The UK's small and medium-sized enterprises (SMEs) have signalled a more bullish outlook in the first quarter of 2016, according to Bibby Financial Services’ (BFS) latest SME Confidence Tracker.
The research shows that growth expectations rose by twelve percentage points in the first three months of the year, compared to the final quarter of 2015, while the number of small businesses expecting sales to decline fell by over half from 17% to 8%.
Almost half (48%) of the businesses surveyed expect to see sales increase in the first and second quarters, compared to just over a third (36%) in the fourth quarter of last year.
David Posting, global chief executive of Bibby Financial Services, said: "Despite the uncertainties of the upcoming EU referendum and a muted outlook for the UK economy, small business owners started the year in an unexpectedly bullish manner, displaying more confidence than in the second half of 2015."
The figures suggest SMEs were also bullish about their investments, with three quarters investing in infrastructure like office equipment, IT and machinery. Looking ahead to the second quarter, SMEs have signalled that investment will focus on recruitment and technology.
Despite this positive outlook, concerns over the UK's economic environment remain. A quarter (26%) of businesses say this is the main reason holding back investment, while citing increased competition, red tape, regulation and rising costs as top challenges.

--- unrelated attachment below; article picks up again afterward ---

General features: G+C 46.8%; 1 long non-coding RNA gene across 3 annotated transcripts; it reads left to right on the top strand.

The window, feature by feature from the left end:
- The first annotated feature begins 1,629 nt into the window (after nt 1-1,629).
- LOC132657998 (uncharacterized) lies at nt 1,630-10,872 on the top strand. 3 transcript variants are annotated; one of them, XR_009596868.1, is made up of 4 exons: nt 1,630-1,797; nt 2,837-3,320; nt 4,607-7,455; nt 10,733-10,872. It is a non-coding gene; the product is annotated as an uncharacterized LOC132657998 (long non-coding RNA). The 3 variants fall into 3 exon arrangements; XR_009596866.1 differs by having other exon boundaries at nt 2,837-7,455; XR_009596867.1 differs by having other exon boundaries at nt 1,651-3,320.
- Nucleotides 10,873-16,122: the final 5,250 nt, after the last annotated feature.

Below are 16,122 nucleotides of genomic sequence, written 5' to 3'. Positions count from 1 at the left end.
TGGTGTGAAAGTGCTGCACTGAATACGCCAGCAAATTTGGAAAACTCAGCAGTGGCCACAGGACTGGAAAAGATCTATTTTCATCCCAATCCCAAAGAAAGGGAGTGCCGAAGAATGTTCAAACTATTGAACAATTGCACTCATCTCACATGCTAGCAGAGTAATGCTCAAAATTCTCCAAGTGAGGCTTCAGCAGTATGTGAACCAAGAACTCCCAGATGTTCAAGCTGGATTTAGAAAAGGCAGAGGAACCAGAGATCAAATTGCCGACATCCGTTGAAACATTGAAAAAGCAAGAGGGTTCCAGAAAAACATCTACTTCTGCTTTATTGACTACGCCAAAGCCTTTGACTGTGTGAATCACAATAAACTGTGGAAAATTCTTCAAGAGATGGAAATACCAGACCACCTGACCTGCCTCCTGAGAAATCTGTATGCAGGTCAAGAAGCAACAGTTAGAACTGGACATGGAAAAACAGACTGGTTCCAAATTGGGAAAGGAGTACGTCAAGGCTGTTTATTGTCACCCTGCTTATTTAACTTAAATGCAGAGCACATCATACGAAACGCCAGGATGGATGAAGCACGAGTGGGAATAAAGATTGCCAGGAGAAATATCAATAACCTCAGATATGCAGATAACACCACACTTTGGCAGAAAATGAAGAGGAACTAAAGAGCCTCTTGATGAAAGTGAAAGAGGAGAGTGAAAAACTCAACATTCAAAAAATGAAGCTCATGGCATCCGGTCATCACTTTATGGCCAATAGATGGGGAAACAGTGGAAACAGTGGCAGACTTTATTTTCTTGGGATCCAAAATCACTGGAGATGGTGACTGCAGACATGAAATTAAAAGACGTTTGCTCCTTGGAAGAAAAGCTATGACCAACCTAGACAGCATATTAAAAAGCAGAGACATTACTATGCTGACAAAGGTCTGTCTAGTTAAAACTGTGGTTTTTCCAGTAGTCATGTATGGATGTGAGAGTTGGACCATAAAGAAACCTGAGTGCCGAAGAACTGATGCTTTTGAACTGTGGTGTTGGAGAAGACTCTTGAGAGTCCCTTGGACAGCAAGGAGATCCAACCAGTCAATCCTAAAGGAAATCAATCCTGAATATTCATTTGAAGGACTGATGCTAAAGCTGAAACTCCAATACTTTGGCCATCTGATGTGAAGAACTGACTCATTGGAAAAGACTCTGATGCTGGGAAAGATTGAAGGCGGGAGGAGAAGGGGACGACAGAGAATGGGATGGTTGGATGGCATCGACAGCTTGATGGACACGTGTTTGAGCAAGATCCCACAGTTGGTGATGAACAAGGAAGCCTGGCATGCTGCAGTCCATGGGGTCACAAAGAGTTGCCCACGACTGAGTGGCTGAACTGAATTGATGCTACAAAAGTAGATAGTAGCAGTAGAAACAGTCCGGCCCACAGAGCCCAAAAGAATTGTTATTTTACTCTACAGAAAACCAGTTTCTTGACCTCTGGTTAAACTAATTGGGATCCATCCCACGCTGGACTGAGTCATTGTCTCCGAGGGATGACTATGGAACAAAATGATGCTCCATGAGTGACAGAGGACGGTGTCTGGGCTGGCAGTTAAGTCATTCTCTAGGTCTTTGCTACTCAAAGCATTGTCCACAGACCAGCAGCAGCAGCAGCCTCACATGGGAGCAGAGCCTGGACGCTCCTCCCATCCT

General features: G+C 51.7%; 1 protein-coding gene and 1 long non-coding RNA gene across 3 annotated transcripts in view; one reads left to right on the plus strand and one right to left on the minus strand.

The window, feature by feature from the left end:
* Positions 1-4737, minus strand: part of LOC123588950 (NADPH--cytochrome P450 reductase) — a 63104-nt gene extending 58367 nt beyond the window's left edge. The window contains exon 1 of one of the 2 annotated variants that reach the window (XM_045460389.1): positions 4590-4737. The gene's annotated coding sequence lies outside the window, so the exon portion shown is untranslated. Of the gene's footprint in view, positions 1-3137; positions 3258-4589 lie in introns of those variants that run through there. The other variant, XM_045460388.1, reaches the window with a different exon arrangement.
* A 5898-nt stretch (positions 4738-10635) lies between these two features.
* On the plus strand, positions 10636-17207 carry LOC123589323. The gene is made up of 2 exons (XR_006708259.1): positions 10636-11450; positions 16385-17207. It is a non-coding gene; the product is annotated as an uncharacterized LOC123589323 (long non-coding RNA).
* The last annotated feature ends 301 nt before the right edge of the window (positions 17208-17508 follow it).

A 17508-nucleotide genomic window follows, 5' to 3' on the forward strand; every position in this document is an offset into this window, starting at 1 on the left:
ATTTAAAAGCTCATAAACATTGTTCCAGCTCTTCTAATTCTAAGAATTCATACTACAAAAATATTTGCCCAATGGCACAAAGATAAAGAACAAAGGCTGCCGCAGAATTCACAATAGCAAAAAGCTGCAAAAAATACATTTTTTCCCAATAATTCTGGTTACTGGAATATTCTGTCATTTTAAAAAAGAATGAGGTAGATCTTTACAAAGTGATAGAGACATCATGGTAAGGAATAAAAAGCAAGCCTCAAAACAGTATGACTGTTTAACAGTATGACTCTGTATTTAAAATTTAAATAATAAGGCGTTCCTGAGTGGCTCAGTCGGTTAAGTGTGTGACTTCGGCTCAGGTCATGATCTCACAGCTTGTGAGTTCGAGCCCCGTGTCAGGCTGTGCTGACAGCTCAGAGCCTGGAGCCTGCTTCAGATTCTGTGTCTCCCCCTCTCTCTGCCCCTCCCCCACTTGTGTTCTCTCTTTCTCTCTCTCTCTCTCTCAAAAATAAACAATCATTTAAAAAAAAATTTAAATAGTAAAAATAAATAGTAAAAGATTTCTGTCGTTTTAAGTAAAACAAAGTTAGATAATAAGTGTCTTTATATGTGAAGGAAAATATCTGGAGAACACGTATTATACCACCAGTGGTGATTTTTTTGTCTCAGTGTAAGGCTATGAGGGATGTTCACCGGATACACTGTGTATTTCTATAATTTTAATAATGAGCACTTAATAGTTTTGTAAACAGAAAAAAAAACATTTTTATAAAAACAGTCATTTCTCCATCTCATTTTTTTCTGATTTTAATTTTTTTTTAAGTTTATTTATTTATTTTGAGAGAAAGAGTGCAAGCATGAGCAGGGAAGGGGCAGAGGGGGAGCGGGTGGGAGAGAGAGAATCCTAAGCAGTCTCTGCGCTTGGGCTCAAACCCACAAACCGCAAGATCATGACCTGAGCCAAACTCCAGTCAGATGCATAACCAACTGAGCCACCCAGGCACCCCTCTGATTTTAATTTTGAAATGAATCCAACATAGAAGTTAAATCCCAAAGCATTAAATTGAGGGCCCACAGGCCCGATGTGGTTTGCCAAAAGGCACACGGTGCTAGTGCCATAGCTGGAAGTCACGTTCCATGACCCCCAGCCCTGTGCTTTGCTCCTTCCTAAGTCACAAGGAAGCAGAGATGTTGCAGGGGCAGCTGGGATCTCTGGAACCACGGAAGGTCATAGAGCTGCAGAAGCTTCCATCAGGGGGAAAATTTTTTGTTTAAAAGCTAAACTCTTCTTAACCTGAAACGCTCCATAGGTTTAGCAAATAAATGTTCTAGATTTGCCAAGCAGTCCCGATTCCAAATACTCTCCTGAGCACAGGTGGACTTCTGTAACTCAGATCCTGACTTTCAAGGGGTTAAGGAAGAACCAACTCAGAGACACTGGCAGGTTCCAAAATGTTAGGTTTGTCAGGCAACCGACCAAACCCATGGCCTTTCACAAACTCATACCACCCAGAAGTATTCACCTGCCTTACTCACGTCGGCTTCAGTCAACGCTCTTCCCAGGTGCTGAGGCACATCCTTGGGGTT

Mr Posting added: "having made business-criticial capex decisions and invested in the building blocks of business in 2015, SMEs are looking to position themselves for growth in 2016. However, we aren't out of the woods yet as SMEs still don't believe in the UK growth story and optimism remains far below 2014 levels. We have had three hugely impactful debates in as many years with the Scottish Referendum, General Election and forthcoming EU Referendum.
"Add to this, changes such as the National Living Wage and pension auto-enrolment, it's clear that SMEs crave stability and would benefit from a more simplified operating environment. The Budget nibbled at the edges of SMEs' challenges but much more can be done to get businesses moving in 2016. This should include rebalancing the North-South divide by offering tax breaks to redevelop brownfield sites rather than building on greenbelt farmland."